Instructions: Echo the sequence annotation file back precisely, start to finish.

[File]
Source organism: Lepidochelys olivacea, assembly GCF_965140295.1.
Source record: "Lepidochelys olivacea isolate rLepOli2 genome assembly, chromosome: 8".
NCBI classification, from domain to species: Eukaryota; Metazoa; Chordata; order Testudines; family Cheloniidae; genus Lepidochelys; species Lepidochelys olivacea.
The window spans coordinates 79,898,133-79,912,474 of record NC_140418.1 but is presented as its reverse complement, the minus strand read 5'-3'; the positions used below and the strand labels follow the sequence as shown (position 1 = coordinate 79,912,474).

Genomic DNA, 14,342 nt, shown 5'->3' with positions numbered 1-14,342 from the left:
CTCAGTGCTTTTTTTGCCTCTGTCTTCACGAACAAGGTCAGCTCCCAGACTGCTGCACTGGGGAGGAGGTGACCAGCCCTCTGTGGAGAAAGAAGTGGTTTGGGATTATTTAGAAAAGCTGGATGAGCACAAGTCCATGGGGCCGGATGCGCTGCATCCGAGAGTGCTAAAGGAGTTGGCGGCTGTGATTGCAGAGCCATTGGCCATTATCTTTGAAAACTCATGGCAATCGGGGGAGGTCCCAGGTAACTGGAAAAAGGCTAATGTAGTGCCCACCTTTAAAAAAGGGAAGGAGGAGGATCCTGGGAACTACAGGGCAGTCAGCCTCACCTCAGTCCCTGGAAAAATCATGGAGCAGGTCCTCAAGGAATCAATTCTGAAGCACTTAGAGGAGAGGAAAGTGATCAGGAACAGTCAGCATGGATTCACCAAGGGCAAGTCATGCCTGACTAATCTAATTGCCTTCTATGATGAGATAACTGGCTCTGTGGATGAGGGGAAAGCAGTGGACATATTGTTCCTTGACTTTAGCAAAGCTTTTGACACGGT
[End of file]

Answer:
Source organism: Lepidochelys olivacea, assembly GCF_965140295.1.
Source record: "Lepidochelys olivacea isolate rLepOli2 genome assembly, chromosome: 8".
NCBI classification, from domain to species: Eukaryota; Metazoa; Chordata; order Testudines; family Cheloniidae; genus Lepidochelys; species Lepidochelys olivacea.
The window spans coordinates 79,898,133-79,912,474 of record NC_140418.1 but is presented as its reverse complement, the minus strand read 5'-3'; the positions used below and the strand labels follow the sequence as shown (position 1 = coordinate 79,912,474).

Genomic DNA, 14,342 nt, shown 5'->3' with positions numbered 1-14,342 from the left:
CTCAGTGCTTTTTTTGCCTCTGTCTTCACGAACAAGGTCAGCTCCCAGACTGCTGCACTGGGGAGGAGGTGACCAGCCCTCTGTGGAGAAAGAAGTGGTTTGGGATTATTTAGAAAAGCTGGATGAGCACAAGTCCATGGGGCCGGATGCGCTGCATCCGAGAGTGCTAAAGGAGTTGGCGGCTGTGATTGCAGAGCCATTGGCCATTATCTTTGAAAACTCATGGCAATCGGGGGAGGTCCCAGGTAACTGGAAAAAGGCTAATGTAGTGCCCACCTTTAAAAAAGGGAAGGAGGAGGATCCTGGGAACTACAGGGCAGTCAGCCTCACCTCAGTCCCTGGAAAAATCATGGAGCAGGTCCTCAAGGAATCAATTCTGAAGCACTTAGAGGAGAGGAAAGTGATCAGGAACAGTCAGCATGGATTCACCAAGGGCAAGTCATGCCTGACTAATCTAATTGCCTTCTATGATGAGATAACTGGCTCTGTGGATGAGGGGAAAGCAGTGGACATATTGTTCCTTGACTTTAGCAAAGCTTTTGACACGGT